L.A. to warn Airbnb hosts to start paying hotel-type taxes

Hope Arnold rented out her bedroom at her Silverlake home through Airbnb last year.
(Anne Cusack / Los Angeles Times)

If you’re renting out rooms through or similar websites in Los Angeles, you could soon get an online warning urging you to collect and pay city taxes aimed at hotels.

City officials were told Monday to start sending such warnings to anyone advertising Los Angeles rentals through such websites as a City Council committee focused on the budget mulled how to reap money from popular services that allow hosts to rent rooms to travelers for short stays.

Under city regulations, people renting out rooms through Airbnb or other such websites can face the same kind of taxes levied on hotels, which must collect taxes from guests on behalf of the city. But so far, pinning down the addresses of people renting out rooms has been “like looking for a needle in a haystack,” said Ed Cabrera, assistant director of the city’s office of finance.

Cabrera said that in the past, such websites made it easier to find the exact addresses of hosts. Now, “it’s become harder for our office to identify these businesses,” he told the committee.


In response, Councilman Bob Blumenfield said finance officials should send out warnings about the taxes to hosts through the websites themselves, which allow users to contact hosts before booking rooms. The rest of the committee agreed and directed the finance office to start sending such messages online.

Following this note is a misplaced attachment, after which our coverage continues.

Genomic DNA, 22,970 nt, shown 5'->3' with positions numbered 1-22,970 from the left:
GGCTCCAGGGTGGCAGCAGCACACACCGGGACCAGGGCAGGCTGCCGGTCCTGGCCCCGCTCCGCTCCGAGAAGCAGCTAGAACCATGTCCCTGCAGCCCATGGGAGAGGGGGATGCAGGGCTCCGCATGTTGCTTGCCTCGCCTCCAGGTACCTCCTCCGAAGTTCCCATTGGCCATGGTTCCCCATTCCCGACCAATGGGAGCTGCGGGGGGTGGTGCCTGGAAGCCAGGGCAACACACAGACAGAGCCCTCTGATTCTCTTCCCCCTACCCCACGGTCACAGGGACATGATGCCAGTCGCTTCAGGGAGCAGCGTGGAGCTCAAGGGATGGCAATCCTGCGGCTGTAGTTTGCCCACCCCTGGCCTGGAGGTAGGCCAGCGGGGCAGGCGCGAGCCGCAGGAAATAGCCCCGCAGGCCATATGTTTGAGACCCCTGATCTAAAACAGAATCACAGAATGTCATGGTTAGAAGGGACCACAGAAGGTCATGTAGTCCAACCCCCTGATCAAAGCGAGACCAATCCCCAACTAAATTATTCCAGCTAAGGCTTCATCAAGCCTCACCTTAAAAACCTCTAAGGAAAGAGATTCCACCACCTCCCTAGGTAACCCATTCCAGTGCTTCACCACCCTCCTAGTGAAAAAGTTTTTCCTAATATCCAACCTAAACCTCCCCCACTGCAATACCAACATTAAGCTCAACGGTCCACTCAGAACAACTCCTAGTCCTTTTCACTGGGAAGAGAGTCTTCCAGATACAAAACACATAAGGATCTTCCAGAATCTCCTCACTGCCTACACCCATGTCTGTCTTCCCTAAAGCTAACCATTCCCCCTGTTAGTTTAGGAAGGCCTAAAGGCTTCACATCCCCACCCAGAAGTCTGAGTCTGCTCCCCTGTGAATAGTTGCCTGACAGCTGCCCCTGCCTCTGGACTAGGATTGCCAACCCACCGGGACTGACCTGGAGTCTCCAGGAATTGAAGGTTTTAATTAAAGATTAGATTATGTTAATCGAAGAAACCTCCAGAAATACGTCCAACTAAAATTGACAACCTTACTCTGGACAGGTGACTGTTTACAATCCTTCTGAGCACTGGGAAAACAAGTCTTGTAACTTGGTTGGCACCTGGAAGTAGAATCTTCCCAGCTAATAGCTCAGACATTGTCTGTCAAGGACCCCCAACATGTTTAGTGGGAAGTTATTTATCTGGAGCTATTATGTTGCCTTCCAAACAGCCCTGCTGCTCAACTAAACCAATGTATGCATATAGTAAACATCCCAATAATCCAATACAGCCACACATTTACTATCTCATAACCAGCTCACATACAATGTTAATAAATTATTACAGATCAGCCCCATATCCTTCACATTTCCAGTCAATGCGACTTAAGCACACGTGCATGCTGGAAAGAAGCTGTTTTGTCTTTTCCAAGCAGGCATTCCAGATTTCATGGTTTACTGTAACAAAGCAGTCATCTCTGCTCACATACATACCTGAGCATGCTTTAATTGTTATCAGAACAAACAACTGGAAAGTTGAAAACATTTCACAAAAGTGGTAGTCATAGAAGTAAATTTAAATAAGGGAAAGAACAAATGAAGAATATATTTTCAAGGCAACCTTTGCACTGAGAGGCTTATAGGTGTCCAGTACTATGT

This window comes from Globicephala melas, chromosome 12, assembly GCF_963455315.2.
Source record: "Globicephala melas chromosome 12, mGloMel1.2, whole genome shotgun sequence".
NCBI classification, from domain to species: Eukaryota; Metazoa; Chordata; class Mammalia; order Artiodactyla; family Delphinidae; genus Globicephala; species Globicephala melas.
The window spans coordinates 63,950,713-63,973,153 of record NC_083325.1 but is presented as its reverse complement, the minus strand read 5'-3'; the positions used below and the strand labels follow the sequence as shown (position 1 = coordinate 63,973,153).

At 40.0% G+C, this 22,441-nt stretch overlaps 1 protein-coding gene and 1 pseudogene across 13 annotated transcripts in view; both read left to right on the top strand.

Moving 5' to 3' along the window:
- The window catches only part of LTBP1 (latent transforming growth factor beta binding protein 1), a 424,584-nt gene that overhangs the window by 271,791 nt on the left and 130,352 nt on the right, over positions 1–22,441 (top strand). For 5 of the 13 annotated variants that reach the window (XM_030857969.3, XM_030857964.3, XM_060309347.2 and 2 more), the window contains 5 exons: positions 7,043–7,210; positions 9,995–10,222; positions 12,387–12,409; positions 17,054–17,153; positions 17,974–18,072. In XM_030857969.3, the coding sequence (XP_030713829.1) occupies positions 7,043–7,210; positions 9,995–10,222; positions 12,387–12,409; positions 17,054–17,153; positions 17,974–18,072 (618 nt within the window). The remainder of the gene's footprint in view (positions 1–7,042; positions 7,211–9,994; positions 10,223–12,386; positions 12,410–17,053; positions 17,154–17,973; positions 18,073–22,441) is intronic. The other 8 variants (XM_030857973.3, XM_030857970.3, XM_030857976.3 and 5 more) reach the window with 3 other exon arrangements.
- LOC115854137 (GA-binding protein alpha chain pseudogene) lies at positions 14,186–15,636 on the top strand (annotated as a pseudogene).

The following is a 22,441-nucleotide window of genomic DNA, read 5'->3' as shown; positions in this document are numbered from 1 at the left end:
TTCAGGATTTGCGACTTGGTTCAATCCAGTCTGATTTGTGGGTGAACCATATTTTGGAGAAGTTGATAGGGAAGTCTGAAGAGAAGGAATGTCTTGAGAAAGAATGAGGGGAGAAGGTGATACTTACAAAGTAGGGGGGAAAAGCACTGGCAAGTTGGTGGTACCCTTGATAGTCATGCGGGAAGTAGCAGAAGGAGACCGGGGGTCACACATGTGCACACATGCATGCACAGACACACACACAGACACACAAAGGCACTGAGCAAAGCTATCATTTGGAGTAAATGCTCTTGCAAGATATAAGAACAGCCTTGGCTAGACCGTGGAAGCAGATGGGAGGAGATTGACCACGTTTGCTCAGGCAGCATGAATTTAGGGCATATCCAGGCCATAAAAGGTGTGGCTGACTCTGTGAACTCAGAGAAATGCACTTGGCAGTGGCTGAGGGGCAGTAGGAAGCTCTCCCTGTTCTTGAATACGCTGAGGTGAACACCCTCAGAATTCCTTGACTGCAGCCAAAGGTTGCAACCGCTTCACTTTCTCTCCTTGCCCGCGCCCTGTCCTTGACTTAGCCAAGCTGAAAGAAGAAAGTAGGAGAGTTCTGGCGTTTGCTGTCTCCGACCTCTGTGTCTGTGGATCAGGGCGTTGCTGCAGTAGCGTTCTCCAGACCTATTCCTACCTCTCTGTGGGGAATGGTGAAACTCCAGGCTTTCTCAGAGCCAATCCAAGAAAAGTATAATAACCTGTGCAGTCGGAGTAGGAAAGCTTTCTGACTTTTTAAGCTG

“It might very well be that a lot of these folks are just not aware that they even have the obligation to pay,” said Councilman Paul Krekorian, adding that the city needs to move quickly to start collecting the taxes.

By sending out the warnings, he said, “it puts them all on notice.”

In a statement Monday, Airbnb spokesman Nick Papas said customers who sign up with the service are already alerted to local laws.


“When hosts register on Airbnb, they agree to comply with local rules, including tax laws, before they list their space,” Papas said. “We also have a hosting responsibilities page that includes L.A.-specific information and resources. Home-sharing helps countless hosts pay their bills and make ends meet and we look forward to continuing to work with leaders in Southern California and around the world.”

The growing popularity of Airbnb, Vacation Rentals by Owner and other such websites have posed challenges for cities that lure tourists, as the “sharing economy” collides with city codes crafted for traditional hotels.

Malibu lawmakers decided to crack down on such rentals earlier this year, voting to issue subpoenas to dozens of websites to make sure taxes were being collected for short-term leases. In San Francisco, critics have complained that such rentals are whittling down the housing supply.

Los Angeles Councilman Mike Bonin said that similar worries have arisen in Venice, where owners are “buying entire apartment buildings, evicting everyone … and making it all Airbnb,” he said Monday.


At the Monday meeting, Assistant City Atty. Beverly Cook said that under existing city codes, Los Angeles cannot require Airbnb and similar companies to collect hotel taxes, though the property owners themselves are legally required to do so.

Krekorian, however, is interested in striking voluntary agreements with Airbnb and its competitors under which the websites would help collect the taxes.

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